Technical Paper

Camshaft-Tappet Problems in Ford Overhead-Valve Engines

1956-01-01
560016
IN THE first part of this paper dealing with the metallurgical aspects of the camshaft-tappet problems met with in the design of the new Ford overhead-valve V8 engines, Messrs. Laird and Stevens describe the events which led to the adoption of the as-cast alloy-iron camshaft, nitro-carburized martensitic tappet combination. The combination cited works well in the engines described, but it is not implied that it will perform satisfactorily elsewhere. In the second portion of the paper, Mr. Iles discusses the test schedule devised in connection with the development of the camshaft-tappet materials in the new engines. It is stated that important findings will occur when such tests involve a large number of parts, making possible the study of results on a frequency basis. Tests have shown that a predominantly martensitic tappet structure results in superior performance in combination with the as-cast alloy-iron camshaft used.
Technical Paper

Fluid Amplifier-Controlled Medical Devices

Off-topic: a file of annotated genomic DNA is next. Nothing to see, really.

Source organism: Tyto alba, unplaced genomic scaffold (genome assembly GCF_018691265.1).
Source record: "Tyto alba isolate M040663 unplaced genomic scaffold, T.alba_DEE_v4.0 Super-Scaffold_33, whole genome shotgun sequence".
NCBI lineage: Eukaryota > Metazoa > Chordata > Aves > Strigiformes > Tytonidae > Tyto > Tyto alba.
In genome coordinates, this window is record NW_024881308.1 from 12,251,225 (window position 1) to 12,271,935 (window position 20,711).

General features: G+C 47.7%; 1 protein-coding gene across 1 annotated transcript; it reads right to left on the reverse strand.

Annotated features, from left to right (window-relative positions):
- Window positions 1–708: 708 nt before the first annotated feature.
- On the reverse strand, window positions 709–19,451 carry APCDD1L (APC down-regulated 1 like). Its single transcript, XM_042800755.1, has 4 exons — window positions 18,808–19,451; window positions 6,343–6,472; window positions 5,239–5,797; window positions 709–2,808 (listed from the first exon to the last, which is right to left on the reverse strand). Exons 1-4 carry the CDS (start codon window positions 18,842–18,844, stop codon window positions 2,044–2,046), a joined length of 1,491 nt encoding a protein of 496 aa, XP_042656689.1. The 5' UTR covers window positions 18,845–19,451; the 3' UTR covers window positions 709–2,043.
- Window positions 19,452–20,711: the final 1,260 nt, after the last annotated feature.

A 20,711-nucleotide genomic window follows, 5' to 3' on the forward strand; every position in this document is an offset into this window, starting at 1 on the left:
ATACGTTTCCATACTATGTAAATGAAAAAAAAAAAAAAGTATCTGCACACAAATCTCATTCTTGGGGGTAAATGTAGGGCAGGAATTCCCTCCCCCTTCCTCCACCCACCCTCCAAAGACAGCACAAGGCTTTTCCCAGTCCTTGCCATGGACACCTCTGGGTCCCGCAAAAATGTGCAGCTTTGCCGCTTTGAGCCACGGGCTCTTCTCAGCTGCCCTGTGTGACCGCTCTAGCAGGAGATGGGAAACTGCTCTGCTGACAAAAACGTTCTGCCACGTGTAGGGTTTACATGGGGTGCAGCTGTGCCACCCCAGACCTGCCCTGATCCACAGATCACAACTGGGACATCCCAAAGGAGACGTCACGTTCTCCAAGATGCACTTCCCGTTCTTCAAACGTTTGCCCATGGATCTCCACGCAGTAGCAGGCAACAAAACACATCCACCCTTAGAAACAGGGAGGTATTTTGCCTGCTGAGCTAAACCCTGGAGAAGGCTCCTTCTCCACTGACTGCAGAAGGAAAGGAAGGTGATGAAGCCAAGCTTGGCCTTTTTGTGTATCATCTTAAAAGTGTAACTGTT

1965-02-01
650357
The fluid amplifier provides a solution for certain design problems associated with modern military medicine. The Military requires its medical equipment to possess not only a reliability and life compatible with its proposed use, but sufficient ruggedness to withstand the rigors of logistics and operation in the field. Where fluid amplifiers are used, these requirements are generously satisfied. By reducing the number of moving parts involved, logistics problems are simplified and manufacturing costs reduced. In illustration, this paper describes a volume limited respirator, a pressure cycled respirator, an external cardiac compressor, and a blood pump all utilizing fluid amplifiers for control and designed primarily for Army medicine.
Technical Paper

A One-Wire Brushless Integral Charging System for Earthmovers

1965-02-01
650288
It is apparent that a new generator and regulator design is needed to supply the additional electrical loads and meet the requirements for durability, reliability, and environmental protection on earthmoving equipment. The author discusses the d-c and alternator type systems which have been used to supply electrical needs. A detailed analysis of the integral charging system is presented. This system overcomes many of the shortcomings of the present electrical systems and, because it has a minimum number of moving parts, it is potentially the most reliable charging system in use on heavy duty equipment.